In 2006, Chuka Ikokwu secured his first job out of college at a small technology consulting firm in Dallas. The first thing he noticed was that he was the only person of color out of the 50 or so employees; all the others were white and most of them were male. Almost immediately Chuka began to go through extra scrutiny by randomly assigned supervisors, and one of them would regularly literally barge into his office and demand that he demonstrates his excel and pivot table analysis skills.
This went on for months until eventually I was laid off. It was odd because my clients were happy and I couldn’t quite put my finger on what exactly I did wrong to warrant “extra attention” or my being laid off without cause. In hindsight, it would turn out that this experience was likely due to the unconscious bias in my co-workers that led them to believe that I was not capable of performing at their level because I was Black. Though this was my first experience with the diversity issue in tech, it would not be the last. I would go on to climb the corporate ladder in Silicon Valley for the next decade, but it was still impossible not to notice how relatively few women and people of color there were (I was one of 9 black employees at Yahoo’s Sunnyvale campus of 3000+ people back in 2010!). Interestingly, whenever I would go out with my professional friends, it was always a diverse group, but when I would go to work it was more of a homogeneous group. My conviction about doing something about this continued to grow.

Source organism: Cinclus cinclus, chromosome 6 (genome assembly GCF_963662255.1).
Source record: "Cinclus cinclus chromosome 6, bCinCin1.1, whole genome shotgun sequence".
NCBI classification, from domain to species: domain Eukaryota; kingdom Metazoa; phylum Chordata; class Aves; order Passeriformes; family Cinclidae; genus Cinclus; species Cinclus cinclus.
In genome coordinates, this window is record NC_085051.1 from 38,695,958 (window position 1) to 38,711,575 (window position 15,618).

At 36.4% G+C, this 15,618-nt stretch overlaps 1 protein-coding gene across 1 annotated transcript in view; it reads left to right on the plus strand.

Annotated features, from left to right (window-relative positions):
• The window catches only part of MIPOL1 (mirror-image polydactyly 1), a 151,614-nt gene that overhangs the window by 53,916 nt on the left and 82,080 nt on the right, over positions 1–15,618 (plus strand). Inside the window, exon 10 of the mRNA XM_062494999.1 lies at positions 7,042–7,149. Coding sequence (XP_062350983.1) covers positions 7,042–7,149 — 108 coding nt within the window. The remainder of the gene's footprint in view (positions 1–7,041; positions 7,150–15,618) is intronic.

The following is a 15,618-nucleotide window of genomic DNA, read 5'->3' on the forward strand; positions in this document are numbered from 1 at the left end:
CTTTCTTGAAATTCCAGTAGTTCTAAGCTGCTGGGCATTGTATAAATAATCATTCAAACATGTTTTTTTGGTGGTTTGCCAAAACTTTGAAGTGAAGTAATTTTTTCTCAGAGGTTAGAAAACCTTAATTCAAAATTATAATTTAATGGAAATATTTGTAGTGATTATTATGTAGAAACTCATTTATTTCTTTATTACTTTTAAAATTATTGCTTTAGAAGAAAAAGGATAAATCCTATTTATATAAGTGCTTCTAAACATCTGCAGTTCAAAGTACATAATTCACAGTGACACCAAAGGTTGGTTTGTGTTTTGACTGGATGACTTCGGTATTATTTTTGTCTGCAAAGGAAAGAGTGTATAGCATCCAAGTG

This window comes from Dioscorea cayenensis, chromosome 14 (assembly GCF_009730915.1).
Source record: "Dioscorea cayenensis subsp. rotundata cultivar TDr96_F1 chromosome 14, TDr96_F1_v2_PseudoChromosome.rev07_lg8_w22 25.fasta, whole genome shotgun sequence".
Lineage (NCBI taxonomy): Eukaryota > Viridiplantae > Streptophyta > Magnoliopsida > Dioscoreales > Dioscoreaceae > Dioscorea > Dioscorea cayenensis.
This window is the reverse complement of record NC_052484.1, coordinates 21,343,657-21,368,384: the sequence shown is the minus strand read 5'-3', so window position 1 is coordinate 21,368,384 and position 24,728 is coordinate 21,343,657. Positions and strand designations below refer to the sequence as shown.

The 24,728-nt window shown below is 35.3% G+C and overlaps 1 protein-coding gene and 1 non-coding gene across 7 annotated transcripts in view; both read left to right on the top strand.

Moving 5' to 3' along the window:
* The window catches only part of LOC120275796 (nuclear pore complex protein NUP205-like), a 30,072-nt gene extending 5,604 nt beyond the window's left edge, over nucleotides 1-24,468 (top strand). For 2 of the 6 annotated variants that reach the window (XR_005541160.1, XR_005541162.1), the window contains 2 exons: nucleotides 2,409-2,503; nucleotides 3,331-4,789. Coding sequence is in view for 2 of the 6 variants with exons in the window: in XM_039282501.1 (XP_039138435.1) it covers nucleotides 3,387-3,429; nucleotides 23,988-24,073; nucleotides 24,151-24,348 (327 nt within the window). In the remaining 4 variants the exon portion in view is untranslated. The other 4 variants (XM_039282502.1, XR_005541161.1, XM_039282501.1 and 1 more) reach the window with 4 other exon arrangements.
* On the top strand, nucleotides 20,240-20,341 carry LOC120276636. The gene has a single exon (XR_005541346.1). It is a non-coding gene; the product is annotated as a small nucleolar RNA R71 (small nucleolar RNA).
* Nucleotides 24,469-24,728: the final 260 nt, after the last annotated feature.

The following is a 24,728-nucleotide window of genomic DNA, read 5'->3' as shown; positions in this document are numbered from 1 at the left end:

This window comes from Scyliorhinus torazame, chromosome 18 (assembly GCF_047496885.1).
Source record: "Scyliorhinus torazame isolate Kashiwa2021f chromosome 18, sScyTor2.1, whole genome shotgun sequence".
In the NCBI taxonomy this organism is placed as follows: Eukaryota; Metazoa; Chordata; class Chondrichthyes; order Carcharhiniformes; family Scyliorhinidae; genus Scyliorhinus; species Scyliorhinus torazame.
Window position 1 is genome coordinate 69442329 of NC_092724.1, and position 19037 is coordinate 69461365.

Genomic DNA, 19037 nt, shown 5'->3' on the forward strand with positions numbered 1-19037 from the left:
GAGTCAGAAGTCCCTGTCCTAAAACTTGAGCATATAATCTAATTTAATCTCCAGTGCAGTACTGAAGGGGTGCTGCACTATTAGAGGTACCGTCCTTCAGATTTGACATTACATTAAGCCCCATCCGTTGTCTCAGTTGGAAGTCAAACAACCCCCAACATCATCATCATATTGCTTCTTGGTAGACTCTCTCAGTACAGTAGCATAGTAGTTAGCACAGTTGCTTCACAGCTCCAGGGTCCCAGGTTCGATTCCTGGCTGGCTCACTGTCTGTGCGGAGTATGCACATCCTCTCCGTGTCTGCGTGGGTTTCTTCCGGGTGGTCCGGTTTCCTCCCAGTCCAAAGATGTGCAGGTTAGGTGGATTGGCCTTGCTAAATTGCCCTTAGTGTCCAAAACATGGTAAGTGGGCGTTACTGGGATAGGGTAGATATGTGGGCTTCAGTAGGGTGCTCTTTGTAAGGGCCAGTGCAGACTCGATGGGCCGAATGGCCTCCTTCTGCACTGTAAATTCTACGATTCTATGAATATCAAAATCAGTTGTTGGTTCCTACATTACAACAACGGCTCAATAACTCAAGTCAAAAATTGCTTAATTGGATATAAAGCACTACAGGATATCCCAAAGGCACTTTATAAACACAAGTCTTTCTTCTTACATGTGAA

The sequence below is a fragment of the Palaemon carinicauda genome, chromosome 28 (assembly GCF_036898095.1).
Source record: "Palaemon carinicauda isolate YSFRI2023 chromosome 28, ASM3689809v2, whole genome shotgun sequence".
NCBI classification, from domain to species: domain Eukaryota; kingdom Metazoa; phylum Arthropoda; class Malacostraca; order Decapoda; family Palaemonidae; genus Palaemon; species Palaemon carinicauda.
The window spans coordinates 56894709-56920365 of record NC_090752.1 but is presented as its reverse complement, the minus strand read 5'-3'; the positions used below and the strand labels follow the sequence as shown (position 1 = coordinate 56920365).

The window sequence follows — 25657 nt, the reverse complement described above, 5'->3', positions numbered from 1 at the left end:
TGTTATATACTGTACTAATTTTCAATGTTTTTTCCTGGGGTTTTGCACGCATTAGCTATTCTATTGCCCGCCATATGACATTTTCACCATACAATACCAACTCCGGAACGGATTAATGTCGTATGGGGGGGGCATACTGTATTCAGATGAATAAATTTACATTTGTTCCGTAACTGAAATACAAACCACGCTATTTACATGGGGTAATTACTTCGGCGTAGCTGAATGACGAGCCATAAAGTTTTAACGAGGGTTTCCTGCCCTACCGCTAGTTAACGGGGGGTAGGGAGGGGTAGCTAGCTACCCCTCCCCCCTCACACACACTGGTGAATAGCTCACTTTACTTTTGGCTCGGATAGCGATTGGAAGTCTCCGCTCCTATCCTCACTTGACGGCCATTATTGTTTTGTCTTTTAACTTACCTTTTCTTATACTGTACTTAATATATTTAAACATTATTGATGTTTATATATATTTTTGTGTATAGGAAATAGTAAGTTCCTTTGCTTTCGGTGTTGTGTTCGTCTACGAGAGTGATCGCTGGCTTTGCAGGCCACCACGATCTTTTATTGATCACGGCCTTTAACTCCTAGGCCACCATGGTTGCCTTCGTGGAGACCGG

Says Chuka Ikokwu.
In 2016, he decided to rather push a solution than just acknowledge the problem, so him and his co-founder put their savings together to start a company to help connect underrepresented people with forward-thinking tech companies.
Our savings ran out, but we were committed. We pitched to our uncles and aunties. They believed in us and helped us bootstrap our first MVP.
Sure enough, shortly after that McKinsey would publish a study on diversity in the workforce claiming, among other things, that “Companies in the top quartile for racial and ethnic diversity are 35% more likely to have financial returns above industry medians.” Sure enough, the report quickly garnered a great deal of attention. For the first time, a lot of companies began to take diversity more seriously and this opened the door for us to pursue our mission.
In 2017, they decided to open the platform to all folks that consider themselves marginalized as opposed to just people of color. This was a great decision because it opened their eyes to the depth and breadth of the diversity problem and introduced them to so many different perspectives.
Since the launch of the Divercity.io portal, which is a diversity and inclusion recruiting tool that helps forward-thinking recruiters connect with diverse talent and measure their company’s diversity metrics, they’ve seen over 7,000 users added to their network and over 3,000 jobs added to the platform by over 300 companies. they’re on track to becoming the go-to source for diversity measurement as well as access to diverse talent!